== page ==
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FRANCK, YANNICK - Hierophany | Иерофания

Format: CD
Label & Cat.Number: Monochrome Vision [mv44]
Release Year: 2012
Note: three long pieces of earthy suction-drones by this promising artist & label-maker (IDIOSYNCRATICS) from Belgium, diving deeply into Orthodox Christianity myths & sounds, with field recordings form chants & church-bells arising from somewhere... a must for any lover of contemplative drones ! Lim. 500 on Moscow's finest experimental label MONOCHROME VISION
Price (incl. 19% VAT): €12.00

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"In such conservative genre like ambient there is not easy to find something to discover, but the music of Yannick Franck can change this widespread prejudice. Infuenced by recent trip to Russia and the orthodox culture, he composed the continuous suite of three movements, showing his personal vision of the ancient rite. Release date is 29th December 2012. Limited edition of 500 copies in jewelcase." [label info]


"Oily drones be found on Hierophany, an album released on the Russian imprint Monochrome Vision, inspired by the ancient rites of Russian orthodoxy, and produced by a Belgian on a working holiday whilst touring to the east of his homeland. Over the years, Franck has worked with Pietro Piparbelli (aka K11) with the two of them collaborating on a project based on recordings from Aleister Crowley's Abbey of Thelema (yes, K11 has released at least three other albums drawn from Thelemic residues). Theological differences aside (which are obviously massive), Franck's interest in both Crowley and the Russian Orthodox church seems to find common ground in the gnostic mysticism of meditation rituals and their capacity to introduce the process of transcendence. The massively thrumming drones that Franck presents on Hierophany seem to be based on field recordings made within a cathedral during a service, with the bell tones and chants reflecting into a gray wall of steely reverb and delay. Elements of human speech sporadically bounce within his system of acoustic and processed sound, creating something of a feedback loop of particular sonorous frequencies, reinforced and thickened by Franck's sonic sensibilities. The album quickly hits a uniform plateau of saturated environmental and electronic din, slipping rather subtly from one complementary movement to another. Well executed work that conceptually and aesthetically may have more than a few similarities to Current 93's early tape collage days." [Aquarius Rec.]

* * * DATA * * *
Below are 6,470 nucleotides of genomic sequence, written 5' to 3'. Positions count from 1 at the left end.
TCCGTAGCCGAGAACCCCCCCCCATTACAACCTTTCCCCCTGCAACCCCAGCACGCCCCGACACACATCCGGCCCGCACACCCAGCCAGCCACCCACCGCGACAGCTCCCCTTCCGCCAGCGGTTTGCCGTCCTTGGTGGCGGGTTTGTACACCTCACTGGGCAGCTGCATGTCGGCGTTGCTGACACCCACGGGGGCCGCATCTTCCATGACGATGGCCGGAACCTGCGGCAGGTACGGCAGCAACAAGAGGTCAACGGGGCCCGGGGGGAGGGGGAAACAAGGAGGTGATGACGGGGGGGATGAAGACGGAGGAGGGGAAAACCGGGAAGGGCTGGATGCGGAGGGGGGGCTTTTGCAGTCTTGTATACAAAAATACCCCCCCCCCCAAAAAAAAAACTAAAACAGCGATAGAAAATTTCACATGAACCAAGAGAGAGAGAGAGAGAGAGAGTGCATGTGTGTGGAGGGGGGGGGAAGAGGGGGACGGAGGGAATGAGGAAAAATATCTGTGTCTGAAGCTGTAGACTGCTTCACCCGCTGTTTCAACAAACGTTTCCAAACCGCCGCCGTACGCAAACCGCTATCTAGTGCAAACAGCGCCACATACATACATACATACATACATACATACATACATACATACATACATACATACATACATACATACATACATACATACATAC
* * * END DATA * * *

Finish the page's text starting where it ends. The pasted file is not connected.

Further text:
"More field recordings, but perhaps a bit differently when it reaches the point of release, is the new release by Belgium's Yannick Franck. He's been releasing on various labels before, such as Silken Tofu, Young Girls Records and Silentes, and has worked with K11, Craig Hilton, Alan Trench and Esther Venrooy. Here however he is solo and he uses instruments and 'non musical objects', voice, radio signals and field recordings. Perhaps so far not much difference, but it's the way Franck executes his music. Instead of using the collage form, Franck sets wheels in motion, and when they are all in motion, then he subtly moves them about. Perhaps the word 'drone' music could apply to his music? Derived from various sources, his music is played altogether at the same time, adding and subtracting on microscopic level, all along using minimal changes in the use of sound effects. Quite a dense sound he arrives at here and like with the other release, the three pieces flow nicely into eachother. In the final part, 'Dying Down', you realize you are in a church, with whispering voices, and a far away choir practice. And then it seems like the other two pieces shared that same sort of big hall/cathedral reverb. That makes it perhaps all a bit too religious for my taste, but throughout I thought this was a very refined disc of challenging drone music." [FdW/Vital Weekly]